"Mo-Lan Devils!" he shouted into the darkness, his powerful voice echoing deep within, "I, Mok Leung, come to fight your champion. You have kept this fortress  hidden for many years, but on this day, red-faced Kwan himself has guided us! Give me face and present your champion, that I may defeat him with my Serpent Fist kung-fu!"
    There was a quiet shuffling in the cave, but no response to the challenge.
    "Mo-Lan Devils! If you do not give me face," he continued, his face turning red, "we will block up your cave with a thousand stones, leaving you to die slowly of hunger and madness!"
    Far inside the cave, a single ember glowed brightly and a torch flared up beside it. The small old man holding it walked slowly to the entrance of the cave, staring with white eyes at the six men who stood before him.
    "Since I cannot see you," he said to Mok's chest, "you must tell me. Are you strong?"
    "I am stronger than any man in the prefecture! These hands have pulled a running boar to the ground and broken its neck!"
    "Ah. Tell me, are you handsome?"
    "When the time came for me to marry, I chose the most beautiful woman in the land, and a dozen maidens dove to the bottom of Bronze Gar Lake, drowning with their sorrow."
    "Of course. And are you brave?"
    "When nobody would seek the Seventh Tooth of Golden Dragon, I alone went to the peak of Tung Ting to wrest it from the grasp of the Shou tribe's leader!"
    "And your men? Are they loyal?"
    "Only these men came with me to the Fog Plateau, where the spirits of corrupt ancestors can pit brother against brother, and we emerged with stronger hearts than ever!"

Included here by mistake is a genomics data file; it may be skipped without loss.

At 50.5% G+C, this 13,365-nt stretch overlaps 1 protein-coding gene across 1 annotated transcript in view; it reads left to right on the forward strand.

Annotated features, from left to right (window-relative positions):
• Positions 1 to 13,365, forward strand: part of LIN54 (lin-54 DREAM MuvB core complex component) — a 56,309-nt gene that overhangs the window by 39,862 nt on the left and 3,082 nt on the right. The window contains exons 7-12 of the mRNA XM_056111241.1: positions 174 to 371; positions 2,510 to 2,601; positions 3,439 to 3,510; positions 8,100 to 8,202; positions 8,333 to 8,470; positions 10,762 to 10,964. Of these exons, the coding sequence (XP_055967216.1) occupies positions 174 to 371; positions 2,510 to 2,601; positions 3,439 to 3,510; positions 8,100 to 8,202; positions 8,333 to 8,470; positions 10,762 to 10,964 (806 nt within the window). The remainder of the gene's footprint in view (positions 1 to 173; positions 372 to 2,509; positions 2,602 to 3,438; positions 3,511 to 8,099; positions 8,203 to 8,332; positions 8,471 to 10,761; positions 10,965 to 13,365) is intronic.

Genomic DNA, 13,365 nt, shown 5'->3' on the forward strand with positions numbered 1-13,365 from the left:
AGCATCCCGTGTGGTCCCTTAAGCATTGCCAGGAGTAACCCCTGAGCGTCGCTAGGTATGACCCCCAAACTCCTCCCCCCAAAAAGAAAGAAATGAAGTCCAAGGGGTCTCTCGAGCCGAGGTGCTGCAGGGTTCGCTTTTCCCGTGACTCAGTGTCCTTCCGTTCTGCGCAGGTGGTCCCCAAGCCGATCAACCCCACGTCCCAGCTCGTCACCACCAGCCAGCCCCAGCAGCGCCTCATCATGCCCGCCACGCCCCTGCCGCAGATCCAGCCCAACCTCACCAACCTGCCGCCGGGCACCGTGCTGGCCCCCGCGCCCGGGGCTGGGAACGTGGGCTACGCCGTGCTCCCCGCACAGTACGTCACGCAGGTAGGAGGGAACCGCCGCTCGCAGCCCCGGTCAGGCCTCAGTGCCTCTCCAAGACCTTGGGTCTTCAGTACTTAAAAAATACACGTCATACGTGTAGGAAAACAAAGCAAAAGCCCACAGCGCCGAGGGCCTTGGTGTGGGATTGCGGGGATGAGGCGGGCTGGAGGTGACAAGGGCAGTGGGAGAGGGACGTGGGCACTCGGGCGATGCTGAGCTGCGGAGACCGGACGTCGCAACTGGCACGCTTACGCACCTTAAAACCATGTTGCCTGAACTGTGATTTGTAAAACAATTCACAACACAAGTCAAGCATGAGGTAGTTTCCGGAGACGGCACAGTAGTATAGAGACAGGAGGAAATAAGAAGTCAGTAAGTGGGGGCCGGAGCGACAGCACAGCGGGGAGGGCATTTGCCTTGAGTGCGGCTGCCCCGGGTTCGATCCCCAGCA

The old man smiled, and pulled at the loose, rotting tunic that hung over his thin and bony frame.
    "So now you seek to destroy the Mo-Lan Devils, whose faces have not been seen in daylight for hundreds of winters?"
    Mok said nothing, but slammed the butt of his spear against the rocky ground, the brass rings at its tip smashing loudly together. The old man laughed, and turned back towards the cave.
    "Wait!" shouted Mok, thrusting Seventh Tooth at the old man's back.
    Like lightning, the wizened man spun and stopped the spear with the middle of his thumb.
    "Mok Leung," he said quietly, "if you kill me, who will teach you how to be King of the Mo-Lan Devils? Now come, my wife is making us dumplings."
    As they followed him into the cave, the sound of the waves grew almost deafening behind them.

            “There are nine of us,” Dr. Sark pointed out, “and your revolver only holds six bullets. If we were to rush you—even if you were to kill half-a-dozen of us straight away—we would eventually overwhelm you. Numbers are on our side, as well as courage, so you might as well—”
            You never get the full effect of how loud a gun is from the movies, we discovered. We also, silently and unanimously, decided to stay put. All eight of us...


In lieu of my still-incomplete Gun Smith story:

            I can’t sleep. I can hear the yuppies upstairs arguing about what would have happened if Hitler had lived. They toast with their glasses of sherry and bottles of Smirnoff Ice every time somebody makes a pithy comment. Some guy who laughs like a girl keeps insisting that nothing would have been any different, that he would have been killed before the Nuremburg trials began. A girl with large breasts – a fact inferred by her comments and how the men defer to her – says that there’s no way Hitler would have made it out of the bunker alive, that he was a kill everybody wanted a chance to claim. The guy who actually lives in the apartment keeps saying, in a voice heavy with too much “good” vodka, that on a conceptual level, Hitler never died at all.

            My door bursts open and I shoot up into a sitting position on my ratty couch. It’s Lo Wei, a Chinese émigré who lives down the hall from me.

The Day Hitler Didn't Die continues for about 600 more words... )